1. Shaving aid. It is the closest shave I've ever had, and there's no need for lotion afterward. All excess oil just goes down the drain. I haven't so much tried shaving the old armpits with the aid of olive oil, but if any of you intrepid souls give it a try, let me know how it goes.

      2. Hair conditioner. I've been experimenting with a lot of different haircare combos. I use olive oil as conditioner every couple of days. Just a dab, rubbed on my palms, massaged into the ends of my hair, and rinsed. For fine hair, I imagine a lighter oil (grape seed, maybe) would do quite well.

      3. Face Wash. About two months ago I started washing my face with olive oil.

      "Wash with oil?" you ask.

      Yes, indeed. Turns out good oils don't clog pores as marketing campaigns have led us all to believe.

      Sometimes I use straight olive, other times I use an oil mixture (olive, castor, and essential oil(s)). My face feels great, my skin tone is more even, I have fewer breakouts, and I don't have to use moisturizer - a nice unintended consequence, since most moisturizers are full of synthetic chemicals and fillers.

      Many hygiene products create a need for another. If you ask me, this is a major design flaw. In the case of skin care, face wash creates a need for moisturizer - dry out your skin with synthetic chemicals, then replenish it with more synthetic chemicals that need to be washed off. Granted the synthetics are not always the main ingredients, but they are generally the "active ingredients" that are actively stripping your skin of its ability to maintain itself. It's a nice cycle for the profiteers, but not so much for your wallet or your skin.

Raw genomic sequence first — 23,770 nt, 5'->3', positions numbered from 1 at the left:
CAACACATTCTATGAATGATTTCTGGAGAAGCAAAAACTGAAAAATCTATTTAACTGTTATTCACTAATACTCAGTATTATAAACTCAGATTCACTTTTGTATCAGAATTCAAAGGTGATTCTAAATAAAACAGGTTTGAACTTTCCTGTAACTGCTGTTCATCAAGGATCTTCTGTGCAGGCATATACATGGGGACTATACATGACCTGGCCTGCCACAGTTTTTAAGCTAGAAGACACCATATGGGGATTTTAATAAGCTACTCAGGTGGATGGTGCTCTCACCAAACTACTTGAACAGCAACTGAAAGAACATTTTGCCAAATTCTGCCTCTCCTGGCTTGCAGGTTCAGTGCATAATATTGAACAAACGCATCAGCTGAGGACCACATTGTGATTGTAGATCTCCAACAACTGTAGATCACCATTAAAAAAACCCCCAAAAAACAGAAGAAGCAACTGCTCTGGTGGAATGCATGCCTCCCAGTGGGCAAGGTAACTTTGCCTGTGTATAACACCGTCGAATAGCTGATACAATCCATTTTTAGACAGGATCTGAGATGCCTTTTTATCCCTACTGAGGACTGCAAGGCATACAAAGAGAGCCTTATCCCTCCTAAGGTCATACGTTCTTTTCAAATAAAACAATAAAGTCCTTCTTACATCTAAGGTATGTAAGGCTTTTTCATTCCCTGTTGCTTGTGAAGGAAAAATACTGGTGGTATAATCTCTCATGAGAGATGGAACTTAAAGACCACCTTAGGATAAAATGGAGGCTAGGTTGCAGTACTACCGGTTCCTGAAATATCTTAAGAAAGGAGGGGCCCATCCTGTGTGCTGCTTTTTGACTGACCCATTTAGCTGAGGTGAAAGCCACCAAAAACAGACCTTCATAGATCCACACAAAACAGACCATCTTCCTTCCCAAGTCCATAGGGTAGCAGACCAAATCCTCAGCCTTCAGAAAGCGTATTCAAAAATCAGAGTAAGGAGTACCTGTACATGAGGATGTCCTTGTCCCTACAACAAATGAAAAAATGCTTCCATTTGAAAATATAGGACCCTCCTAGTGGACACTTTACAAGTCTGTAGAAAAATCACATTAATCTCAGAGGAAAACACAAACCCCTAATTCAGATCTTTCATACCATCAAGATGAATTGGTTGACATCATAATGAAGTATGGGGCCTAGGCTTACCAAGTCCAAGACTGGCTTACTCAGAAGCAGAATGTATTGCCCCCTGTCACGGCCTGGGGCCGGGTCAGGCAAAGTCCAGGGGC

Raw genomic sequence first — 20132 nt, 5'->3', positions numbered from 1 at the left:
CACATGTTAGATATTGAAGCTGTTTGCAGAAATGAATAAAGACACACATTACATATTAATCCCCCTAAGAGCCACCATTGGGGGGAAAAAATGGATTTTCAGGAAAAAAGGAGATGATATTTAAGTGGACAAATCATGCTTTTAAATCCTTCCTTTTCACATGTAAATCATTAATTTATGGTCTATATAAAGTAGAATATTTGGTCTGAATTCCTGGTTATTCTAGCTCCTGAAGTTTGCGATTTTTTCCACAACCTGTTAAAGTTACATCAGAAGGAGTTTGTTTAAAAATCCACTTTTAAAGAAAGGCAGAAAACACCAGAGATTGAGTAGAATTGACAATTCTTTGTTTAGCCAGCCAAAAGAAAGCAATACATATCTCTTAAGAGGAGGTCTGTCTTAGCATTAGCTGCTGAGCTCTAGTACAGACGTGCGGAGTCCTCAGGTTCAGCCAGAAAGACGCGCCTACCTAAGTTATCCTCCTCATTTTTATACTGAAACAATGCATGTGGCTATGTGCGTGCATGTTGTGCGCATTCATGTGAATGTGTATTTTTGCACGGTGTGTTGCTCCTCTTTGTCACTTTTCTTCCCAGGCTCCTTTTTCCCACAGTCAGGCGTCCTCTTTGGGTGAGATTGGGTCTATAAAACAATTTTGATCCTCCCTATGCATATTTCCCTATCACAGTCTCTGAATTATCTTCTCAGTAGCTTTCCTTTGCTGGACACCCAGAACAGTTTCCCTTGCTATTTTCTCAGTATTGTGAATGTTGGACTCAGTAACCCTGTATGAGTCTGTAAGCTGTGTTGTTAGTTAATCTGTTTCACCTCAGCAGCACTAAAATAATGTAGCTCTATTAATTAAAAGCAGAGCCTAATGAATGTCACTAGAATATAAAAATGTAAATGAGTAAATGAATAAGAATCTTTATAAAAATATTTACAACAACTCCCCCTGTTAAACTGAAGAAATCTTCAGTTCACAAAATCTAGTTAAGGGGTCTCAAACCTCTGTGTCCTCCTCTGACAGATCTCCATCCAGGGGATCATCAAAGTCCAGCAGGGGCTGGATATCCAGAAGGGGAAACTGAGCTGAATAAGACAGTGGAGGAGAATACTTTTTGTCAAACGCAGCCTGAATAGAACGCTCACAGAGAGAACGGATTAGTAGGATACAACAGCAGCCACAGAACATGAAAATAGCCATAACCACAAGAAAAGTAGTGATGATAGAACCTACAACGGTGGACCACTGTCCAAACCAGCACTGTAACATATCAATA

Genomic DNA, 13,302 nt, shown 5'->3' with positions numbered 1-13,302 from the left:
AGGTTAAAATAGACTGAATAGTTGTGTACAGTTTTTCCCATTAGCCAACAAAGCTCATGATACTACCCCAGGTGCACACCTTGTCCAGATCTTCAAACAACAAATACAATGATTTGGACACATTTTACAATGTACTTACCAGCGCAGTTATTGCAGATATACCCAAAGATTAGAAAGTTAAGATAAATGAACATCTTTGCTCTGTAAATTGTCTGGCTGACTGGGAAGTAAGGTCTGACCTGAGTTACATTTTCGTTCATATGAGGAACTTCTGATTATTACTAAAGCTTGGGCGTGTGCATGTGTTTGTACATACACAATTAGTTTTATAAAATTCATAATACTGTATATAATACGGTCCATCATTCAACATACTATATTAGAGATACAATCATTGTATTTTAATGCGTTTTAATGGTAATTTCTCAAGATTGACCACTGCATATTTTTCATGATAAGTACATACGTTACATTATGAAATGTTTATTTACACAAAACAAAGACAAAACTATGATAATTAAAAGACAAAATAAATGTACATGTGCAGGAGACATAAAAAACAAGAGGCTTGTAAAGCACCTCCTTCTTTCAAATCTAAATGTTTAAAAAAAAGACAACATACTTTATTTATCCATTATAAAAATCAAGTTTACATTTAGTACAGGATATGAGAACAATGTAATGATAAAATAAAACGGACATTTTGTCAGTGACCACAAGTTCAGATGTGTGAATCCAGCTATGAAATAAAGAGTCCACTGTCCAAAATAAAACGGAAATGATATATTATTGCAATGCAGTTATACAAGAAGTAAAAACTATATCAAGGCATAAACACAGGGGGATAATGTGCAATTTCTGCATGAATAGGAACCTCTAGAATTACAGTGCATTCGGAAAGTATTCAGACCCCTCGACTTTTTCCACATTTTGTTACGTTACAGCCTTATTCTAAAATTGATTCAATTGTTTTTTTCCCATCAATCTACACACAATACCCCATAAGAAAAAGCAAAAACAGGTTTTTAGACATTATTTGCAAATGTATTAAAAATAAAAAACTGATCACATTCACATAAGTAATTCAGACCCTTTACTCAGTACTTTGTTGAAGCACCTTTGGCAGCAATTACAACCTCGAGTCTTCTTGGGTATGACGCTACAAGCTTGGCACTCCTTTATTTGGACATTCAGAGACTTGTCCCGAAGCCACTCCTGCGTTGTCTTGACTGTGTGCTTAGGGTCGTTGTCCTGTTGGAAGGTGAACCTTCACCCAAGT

Olive oil also works really well as eye-makeup remover. And those tiny late-twenties wrinkles I was getting? Gone.

      So maybe now you're thinking, "That's nice, Linds. Sounds like your crazy habits might be getting a little expensive." If you were thinking that, maybe it's time to ask yourself why you are being such a pill. And then consider the cost of the following products that you may use on a frequent basis that you wouldn't need anymore if you switch to using olive oil (aka liquid gold): conditioner, face wash, astringent, shaving gel, eye makeup remover, and face and body lotions. One 16 oz bottle of olive oil will probably last you more than a month and costs maybe four dollars. Cha-ching!$!